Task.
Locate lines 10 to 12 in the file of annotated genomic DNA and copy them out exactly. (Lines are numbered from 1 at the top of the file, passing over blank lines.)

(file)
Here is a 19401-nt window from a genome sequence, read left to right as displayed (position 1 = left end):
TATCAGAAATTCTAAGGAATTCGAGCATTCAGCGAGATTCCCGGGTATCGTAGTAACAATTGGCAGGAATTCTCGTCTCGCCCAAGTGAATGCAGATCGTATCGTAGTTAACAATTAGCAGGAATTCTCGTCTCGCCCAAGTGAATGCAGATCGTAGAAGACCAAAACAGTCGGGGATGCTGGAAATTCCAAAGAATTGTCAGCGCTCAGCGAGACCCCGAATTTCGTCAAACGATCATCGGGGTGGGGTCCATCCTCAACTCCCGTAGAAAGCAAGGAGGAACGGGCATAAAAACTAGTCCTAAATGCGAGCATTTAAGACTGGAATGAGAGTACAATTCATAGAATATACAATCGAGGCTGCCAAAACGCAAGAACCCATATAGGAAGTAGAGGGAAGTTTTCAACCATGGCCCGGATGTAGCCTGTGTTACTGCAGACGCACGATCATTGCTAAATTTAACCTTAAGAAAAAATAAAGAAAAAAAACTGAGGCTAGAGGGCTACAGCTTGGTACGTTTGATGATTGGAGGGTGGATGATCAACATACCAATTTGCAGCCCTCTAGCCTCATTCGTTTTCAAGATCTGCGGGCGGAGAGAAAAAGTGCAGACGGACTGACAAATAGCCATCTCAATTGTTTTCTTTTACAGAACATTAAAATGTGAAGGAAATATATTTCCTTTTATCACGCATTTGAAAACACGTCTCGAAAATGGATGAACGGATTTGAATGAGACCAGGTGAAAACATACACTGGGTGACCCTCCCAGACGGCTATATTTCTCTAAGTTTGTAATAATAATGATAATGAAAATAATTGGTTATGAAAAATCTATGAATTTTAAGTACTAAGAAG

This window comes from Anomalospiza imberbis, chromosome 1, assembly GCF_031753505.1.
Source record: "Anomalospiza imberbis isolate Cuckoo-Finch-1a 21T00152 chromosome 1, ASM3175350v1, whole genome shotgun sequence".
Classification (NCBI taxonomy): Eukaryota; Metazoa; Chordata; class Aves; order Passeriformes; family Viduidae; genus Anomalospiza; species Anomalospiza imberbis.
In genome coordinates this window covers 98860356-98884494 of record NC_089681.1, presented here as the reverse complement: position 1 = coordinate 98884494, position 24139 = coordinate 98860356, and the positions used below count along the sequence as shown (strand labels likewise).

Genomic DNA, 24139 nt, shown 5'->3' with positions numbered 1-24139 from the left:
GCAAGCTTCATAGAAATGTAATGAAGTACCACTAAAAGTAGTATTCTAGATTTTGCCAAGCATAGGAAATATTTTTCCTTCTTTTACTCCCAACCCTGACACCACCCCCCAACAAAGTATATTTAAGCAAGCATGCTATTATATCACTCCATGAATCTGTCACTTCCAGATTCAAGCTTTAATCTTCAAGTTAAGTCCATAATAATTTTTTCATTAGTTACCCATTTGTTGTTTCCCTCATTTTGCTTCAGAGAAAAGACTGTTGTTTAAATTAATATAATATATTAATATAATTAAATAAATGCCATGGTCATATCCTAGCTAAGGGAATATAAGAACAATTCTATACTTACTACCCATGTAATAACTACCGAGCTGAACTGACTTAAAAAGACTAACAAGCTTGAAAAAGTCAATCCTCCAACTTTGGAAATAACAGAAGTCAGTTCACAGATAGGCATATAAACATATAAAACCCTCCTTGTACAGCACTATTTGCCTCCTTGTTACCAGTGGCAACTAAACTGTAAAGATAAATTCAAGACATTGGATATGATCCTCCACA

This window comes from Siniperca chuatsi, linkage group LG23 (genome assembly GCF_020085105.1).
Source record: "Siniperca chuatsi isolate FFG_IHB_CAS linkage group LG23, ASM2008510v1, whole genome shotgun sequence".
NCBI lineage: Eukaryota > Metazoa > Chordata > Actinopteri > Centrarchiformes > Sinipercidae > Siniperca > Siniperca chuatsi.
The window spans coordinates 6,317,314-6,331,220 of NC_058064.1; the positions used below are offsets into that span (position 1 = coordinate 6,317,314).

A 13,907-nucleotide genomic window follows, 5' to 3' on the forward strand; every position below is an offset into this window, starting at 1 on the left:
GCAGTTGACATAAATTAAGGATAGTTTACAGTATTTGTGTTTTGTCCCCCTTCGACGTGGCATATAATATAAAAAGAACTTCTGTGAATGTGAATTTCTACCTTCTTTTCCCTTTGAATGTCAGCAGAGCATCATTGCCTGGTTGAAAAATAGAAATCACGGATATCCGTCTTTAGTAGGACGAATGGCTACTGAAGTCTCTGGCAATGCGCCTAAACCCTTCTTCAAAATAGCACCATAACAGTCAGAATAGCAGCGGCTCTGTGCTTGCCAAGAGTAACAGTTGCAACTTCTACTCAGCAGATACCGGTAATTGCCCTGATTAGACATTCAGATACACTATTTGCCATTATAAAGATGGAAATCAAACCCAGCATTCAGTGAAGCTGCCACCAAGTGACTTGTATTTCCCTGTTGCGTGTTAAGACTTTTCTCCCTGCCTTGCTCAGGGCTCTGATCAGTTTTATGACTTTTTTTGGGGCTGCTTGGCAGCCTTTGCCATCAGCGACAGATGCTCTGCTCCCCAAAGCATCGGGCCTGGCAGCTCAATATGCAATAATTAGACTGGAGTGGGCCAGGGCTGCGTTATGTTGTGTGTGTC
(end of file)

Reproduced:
Source record: "Siniperca chuatsi isolate FFG_IHB_CAS linkage group LG23, ASM2008510v1, whole genome shotgun sequence".
NCBI lineage: Eukaryota > Metazoa > Chordata > Actinopteri > Centrarchiformes > Sinipercidae > Siniperca > Siniperca chuatsi.
The window spans coordinates 6,317,314-6,331,220 of NC_058064.1; the positions used below are offsets into that span (position 1 = coordinate 6,317,314).